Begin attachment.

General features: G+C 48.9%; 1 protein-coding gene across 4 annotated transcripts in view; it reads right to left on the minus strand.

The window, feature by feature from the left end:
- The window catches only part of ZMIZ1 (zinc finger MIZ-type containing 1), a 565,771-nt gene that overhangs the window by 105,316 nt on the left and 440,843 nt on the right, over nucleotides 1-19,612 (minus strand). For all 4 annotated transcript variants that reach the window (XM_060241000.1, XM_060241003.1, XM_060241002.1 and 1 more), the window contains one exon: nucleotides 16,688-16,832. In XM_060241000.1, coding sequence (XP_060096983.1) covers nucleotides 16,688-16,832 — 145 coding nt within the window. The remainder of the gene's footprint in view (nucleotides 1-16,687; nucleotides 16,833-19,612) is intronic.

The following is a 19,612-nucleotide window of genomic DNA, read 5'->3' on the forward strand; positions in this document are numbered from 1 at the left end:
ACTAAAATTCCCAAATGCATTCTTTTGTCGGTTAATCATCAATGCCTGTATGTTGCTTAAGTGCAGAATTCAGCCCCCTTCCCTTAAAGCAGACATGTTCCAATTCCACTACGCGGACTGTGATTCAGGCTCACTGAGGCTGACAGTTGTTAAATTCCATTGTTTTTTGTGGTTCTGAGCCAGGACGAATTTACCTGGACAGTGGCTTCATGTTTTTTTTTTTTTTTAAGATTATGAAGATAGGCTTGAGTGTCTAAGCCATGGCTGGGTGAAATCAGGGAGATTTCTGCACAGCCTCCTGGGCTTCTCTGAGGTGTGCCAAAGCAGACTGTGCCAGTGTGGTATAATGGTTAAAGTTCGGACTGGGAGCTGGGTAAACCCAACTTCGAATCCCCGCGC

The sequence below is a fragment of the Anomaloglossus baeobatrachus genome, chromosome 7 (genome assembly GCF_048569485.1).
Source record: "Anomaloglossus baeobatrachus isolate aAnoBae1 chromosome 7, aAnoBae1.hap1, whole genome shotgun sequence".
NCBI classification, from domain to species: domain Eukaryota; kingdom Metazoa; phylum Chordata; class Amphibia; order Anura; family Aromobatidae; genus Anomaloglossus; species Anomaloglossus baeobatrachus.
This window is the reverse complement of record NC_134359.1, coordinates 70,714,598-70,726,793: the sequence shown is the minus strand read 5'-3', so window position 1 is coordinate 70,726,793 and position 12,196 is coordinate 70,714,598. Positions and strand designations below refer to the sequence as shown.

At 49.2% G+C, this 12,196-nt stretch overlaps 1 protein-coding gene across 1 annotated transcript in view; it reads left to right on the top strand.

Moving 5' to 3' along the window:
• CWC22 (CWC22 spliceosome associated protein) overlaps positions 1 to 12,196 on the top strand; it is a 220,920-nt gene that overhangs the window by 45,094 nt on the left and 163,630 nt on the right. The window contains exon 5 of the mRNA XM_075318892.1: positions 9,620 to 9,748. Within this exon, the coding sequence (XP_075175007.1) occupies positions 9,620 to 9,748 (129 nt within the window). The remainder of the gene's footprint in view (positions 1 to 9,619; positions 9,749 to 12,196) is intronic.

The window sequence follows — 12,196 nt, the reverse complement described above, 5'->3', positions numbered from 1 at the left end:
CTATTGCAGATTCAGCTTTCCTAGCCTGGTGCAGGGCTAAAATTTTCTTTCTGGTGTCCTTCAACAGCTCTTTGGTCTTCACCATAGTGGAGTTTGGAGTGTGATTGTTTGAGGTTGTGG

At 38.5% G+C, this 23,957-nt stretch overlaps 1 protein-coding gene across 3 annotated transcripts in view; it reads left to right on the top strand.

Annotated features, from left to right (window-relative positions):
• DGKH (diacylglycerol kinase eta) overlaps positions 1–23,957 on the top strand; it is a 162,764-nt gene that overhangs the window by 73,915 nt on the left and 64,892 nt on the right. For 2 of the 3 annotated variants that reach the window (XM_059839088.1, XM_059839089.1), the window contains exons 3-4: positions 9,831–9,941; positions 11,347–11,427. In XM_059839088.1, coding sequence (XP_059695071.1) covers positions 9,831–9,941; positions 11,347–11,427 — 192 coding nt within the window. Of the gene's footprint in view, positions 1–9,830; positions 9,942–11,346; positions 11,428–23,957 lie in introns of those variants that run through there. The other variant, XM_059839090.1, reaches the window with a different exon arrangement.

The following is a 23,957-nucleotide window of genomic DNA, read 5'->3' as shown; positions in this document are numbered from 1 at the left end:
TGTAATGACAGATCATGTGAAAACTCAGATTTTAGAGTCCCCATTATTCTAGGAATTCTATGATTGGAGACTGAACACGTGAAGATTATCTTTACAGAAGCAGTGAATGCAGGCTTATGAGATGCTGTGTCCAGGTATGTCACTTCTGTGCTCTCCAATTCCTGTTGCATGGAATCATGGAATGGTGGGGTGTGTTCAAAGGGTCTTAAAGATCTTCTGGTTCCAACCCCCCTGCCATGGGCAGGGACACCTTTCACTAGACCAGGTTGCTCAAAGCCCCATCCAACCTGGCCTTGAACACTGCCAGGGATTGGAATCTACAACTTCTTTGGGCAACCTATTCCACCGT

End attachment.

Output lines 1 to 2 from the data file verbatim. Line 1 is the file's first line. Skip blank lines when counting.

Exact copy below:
General features: G+C 48.9%; 1 protein-coding gene across 4 annotated transcripts in view; it reads right to left on the minus strand.

The window, feature by feature from the left end: